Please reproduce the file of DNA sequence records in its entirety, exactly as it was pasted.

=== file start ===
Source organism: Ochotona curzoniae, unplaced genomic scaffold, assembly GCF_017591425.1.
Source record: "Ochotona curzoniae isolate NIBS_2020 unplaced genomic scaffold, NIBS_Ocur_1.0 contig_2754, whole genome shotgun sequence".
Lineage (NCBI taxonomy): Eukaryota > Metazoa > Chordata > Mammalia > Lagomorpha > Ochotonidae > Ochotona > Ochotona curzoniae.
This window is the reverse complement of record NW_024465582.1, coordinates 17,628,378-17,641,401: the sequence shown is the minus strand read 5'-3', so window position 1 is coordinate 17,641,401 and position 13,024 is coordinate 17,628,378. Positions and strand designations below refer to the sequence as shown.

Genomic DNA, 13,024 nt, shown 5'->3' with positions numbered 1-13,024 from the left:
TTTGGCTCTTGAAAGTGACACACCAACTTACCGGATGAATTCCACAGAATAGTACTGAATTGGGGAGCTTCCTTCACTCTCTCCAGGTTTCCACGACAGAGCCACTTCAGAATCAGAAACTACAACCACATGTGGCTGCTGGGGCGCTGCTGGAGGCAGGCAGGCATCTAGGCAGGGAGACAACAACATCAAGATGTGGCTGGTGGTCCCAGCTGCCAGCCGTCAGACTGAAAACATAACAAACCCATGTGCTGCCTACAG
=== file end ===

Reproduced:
Source organism: Ochotona curzoniae, unplaced genomic scaffold, assembly GCF_017591425.1.
Source record: "Ochotona curzoniae isolate NIBS_2020 unplaced genomic scaffold, NIBS_Ocur_1.0 contig_2754, whole genome shotgun sequence".
Lineage (NCBI taxonomy): Eukaryota > Metazoa > Chordata > Mammalia > Lagomorpha > Ochotonidae > Ochotona > Ochotona curzoniae.
This window is the reverse complement of record NW_024465582.1, coordinates 17,628,378-17,641,401: the sequence shown is the minus strand read 5'-3', so window position 1 is coordinate 17,641,401 and position 13,024 is coordinate 17,628,378. Positions and strand designations below refer to the sequence as shown.

Genomic DNA, 13,024 nt, shown 5'->3' with positions numbered 1-13,024 from the left:
TTTGGCTCTTGAAAGTGACACACCAACTTACCGGATGAATTCCACAGAATAGTACTGAATTGGGGAGCTTCCTTCACTCTCTCCAGGTTTCCACGACAGAGCCACTTCAGAATCAGAAACTACAACCACATGTGGCTGCTGGGGCGCTGCTGGAGGCAGGCAGGCATCTAGGCAGGGAGACAACAACATCAAGATGTGGCTGGTGGTCCCAGCTGCCAGCCGTCAGACTGAAAACATAACAAACCCATGTGCTGCCTACAG